AMMAN, Jordan (AP) — Radical Muslim preacher Abu Qatada arrived in Jordan on Sunday to face retrial on terrorism charges after his deportation from Britain, a Jordanian military prosecutor said.
The arrival is a victory for Jordan, whose extradition request was blocked in British and European courts for over a decade. Jordanian and Western intelligence accuse Abu Qatada of being a key al-Qaida operative in Europe. He had been previously sentenced in absentia to life in jail, but that has been lifted now that he faces a new trial.
Information Minister Mohammed Momani said Jordan "is keen on credibility and transparency" in handling Abu Qatada, whose real name is Omar Mahmoud Mohammed Othman. The deportation of the Palestinian-born Jordanian cleric, he said, "sends a message to all fugitives that they will face justice in Jordan."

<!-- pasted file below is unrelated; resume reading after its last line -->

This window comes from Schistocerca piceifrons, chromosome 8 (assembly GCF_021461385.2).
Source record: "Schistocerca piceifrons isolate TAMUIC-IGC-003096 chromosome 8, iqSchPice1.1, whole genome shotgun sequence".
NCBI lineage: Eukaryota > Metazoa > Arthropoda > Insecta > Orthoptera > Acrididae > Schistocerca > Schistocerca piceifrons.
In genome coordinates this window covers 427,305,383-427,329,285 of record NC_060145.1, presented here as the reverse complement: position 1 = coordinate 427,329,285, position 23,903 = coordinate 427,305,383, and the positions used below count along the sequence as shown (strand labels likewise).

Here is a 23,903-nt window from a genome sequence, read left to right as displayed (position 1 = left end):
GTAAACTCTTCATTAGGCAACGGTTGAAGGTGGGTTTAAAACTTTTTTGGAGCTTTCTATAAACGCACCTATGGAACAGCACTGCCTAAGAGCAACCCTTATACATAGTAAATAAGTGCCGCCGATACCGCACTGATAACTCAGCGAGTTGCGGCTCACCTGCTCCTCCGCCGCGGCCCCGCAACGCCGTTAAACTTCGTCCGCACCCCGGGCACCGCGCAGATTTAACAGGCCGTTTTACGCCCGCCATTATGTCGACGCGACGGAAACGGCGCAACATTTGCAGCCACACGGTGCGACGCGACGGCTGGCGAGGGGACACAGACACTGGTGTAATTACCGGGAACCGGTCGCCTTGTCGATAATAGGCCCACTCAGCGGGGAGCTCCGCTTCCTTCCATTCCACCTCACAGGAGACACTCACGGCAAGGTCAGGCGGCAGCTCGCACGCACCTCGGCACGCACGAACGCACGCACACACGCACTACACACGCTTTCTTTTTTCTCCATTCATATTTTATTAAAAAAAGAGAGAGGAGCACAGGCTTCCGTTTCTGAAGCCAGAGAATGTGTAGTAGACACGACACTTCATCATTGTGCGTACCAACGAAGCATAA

The move comes after Britain and Jordan ratified a treaty on torture aimed at easing human rights concerns that had blocked previous attempts to deport him.
In London, British Home Secretary Theresa May had announced Abu Qatada's departure in a statement, expressing confidence that the U.K. public would welcome the conclusion of efforts dating back to 2001 to remove the radical cleric.
"This dangerous man has now been removed from our shores to face the courts in his own country," May said. The Home Office then posted a picture on Twitter of Abu Qatada climbing the steps of a plane.
Britain had tried since 2001 to deport Abu Qatada but courts had blocked extradition over concerns that evidence obtained under torture could be used against him.